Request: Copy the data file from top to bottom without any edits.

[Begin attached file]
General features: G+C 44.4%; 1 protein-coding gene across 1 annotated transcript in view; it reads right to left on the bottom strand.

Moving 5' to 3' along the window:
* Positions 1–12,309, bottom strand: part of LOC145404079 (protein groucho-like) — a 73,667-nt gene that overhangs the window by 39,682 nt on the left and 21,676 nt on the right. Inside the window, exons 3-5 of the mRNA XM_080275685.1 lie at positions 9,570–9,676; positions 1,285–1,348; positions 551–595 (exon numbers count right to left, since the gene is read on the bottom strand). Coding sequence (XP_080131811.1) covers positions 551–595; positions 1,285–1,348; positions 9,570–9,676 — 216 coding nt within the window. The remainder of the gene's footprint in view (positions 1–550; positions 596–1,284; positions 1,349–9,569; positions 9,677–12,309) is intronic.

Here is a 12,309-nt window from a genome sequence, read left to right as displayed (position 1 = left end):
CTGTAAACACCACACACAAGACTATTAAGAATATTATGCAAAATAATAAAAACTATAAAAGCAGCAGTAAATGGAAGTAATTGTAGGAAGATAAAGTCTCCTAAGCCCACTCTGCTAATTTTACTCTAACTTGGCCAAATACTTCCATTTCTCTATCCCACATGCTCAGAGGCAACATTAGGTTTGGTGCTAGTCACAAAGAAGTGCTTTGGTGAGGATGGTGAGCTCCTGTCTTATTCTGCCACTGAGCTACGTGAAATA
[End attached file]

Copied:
General features: G+C 44.4%; 1 protein-coding gene across 1 annotated transcript in view; it reads right to left on the bottom strand.

Moving 5' to 3' along the window:
* Positions 1–12,309, bottom strand: part of LOC145404079 (protein groucho-like) — a 73,667-nt gene that overhangs the window by 39,682 nt on the left and 21,676 nt on the right. Inside the window, exons 3-5 of the mRNA XM_080275685.1 lie at positions 9,570–9,676; positions 1,285–1,348; positions 551–595 (exon numbers count right to left, since the gene is read on the bottom strand). Coding sequence (XP_080131811.1) covers positions 551–595; positions 1,285–1,348; positions 9,570–9,676 — 216 coding nt within the window. The remainder of the gene's footprint in view (positions 1–550; positions 596–1,284; positions 1,349–9,569; positions 9,677–12,309) is intronic.

Here is a 12,309-nt window from a genome sequence, read left to right as displayed (position 1 = left end):
CTGTAAACACCACACACAAGACTATTAAGAATATTATGCAAAATAATAAAAACTATAAAAGCAGCAGTAAATGGAAGTAATTGTAGGAAGATAAAGTCTCCTAAGCCCACTCTGCTAATTTTACTCTAACTTGGCCAAATACTTCCATTTCTCTATCCCACATGCTCAGAGGCAACATTAGGTTTGGTGCTAGTCACAAAGAAGTGCTTTGGTGAGGATGGTGAGCTCCTGTCTTATTCTGCCACTGAGCTACGTGAAATA